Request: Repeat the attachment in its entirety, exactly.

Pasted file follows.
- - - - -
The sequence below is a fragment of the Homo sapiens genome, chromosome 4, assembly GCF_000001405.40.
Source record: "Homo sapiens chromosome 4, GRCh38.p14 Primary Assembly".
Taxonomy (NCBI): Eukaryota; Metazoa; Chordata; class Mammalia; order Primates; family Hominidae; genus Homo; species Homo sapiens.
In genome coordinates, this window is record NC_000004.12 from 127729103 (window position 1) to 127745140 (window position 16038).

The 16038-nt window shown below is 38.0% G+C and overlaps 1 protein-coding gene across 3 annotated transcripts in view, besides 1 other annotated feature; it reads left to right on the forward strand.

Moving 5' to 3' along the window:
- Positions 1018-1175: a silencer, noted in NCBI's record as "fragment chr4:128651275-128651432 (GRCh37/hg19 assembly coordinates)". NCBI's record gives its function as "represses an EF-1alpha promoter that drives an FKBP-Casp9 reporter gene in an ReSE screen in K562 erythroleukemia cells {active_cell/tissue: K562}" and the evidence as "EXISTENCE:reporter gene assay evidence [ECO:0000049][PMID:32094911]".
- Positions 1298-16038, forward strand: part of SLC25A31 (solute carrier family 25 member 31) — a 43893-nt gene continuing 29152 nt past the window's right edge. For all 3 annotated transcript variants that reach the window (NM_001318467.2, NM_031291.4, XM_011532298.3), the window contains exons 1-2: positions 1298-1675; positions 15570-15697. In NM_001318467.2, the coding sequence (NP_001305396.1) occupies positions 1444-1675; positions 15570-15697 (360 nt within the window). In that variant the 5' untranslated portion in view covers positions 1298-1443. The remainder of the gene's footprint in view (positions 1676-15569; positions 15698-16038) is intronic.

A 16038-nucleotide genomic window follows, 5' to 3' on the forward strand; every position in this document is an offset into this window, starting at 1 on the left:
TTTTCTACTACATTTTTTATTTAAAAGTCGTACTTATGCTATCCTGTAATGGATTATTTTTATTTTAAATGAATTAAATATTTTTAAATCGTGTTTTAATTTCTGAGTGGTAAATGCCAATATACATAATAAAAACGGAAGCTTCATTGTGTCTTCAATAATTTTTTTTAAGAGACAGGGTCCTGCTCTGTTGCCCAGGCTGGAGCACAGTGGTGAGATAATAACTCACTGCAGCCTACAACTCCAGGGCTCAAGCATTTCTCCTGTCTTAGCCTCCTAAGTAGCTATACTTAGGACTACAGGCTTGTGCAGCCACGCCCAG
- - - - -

The sequence below is a fragment of the Homo sapiens genome, chromosome 4, assembly GCF_000001405.40.
Source record: "Homo sapiens chromosome 4, GRCh38.p14 Primary Assembly".
Taxonomy (NCBI): Eukaryota; Metazoa; Chordata; class Mammalia; order Primates; family Hominidae; genus Homo; species Homo sapiens.
In genome coordinates, this window is record NC_000004.12 from 127729103 (window position 1) to 127745140 (window position 16038).

The 16038-nt window shown below is 38.0% G+C and overlaps 1 protein-coding gene across 3 annotated transcripts in view, besides 1 other annotated feature; it reads left to right on the forward strand.

Moving 5' to 3' along the window:
- Positions 1018-1175: a silencer, noted in NCBI's record as "fragment chr4:128651275-128651432 (GRCh37/hg19 assembly coordinates)". NCBI's record gives its function as "represses an EF-1alpha promoter that drives an FKBP-Casp9 reporter gene in an ReSE screen in K562 erythroleukemia cells {active_cell/tissue: K562}" and the evidence as "EXISTENCE:reporter gene assay evidence [ECO:0000049][PMID:32094911]".
- Positions 1298-16038, forward strand: part of SLC25A31 (solute carrier family 25 member 31) — a 43893-nt gene continuing 29152 nt past the window's right edge. For all 3 annotated transcript variants that reach the window (NM_001318467.2, NM_031291.4, XM_011532298.3), the window contains exons 1-2: positions 1298-1675; positions 15570-15697. In NM_001318467.2, the coding sequence (NP_001305396.1) occupies positions 1444-1675; positions 15570-15697 (360 nt within the window). In that variant the 5' untranslated portion in view covers positions 1298-1443. The remainder of the gene's footprint in view (positions 1676-15569; positions 15698-16038) is intronic.

A 16038-nucleotide genomic window follows, 5' to 3' on the forward strand; every position in this document is an offset into this window, starting at 1 on the left:
TTTTCTACTACATTTTTTATTTAAAAGTCGTACTTATGCTATCCTGTAATGGATTATTTTTATTTTAAATGAATTAAATATTTTTAAATCGTGTTTTAATTTCTGAGTGGTAAATGCCAATATACATAATAAAAACGGAAGCTTCATTGTGTCTTCAATAATTTTTTTTAAGAGACAGGGTCCTGCTCTGTTGCCCAGGCTGGAGCACAGTGGTGAGATAATAACTCACTGCAGCCTACAACTCCAGGGCTCAAGCATTTCTCCTGTCTTAGCCTCCTAAGTAGCTATACTTAGGACTACAGGCTTGTGCAGCCACGCCCAG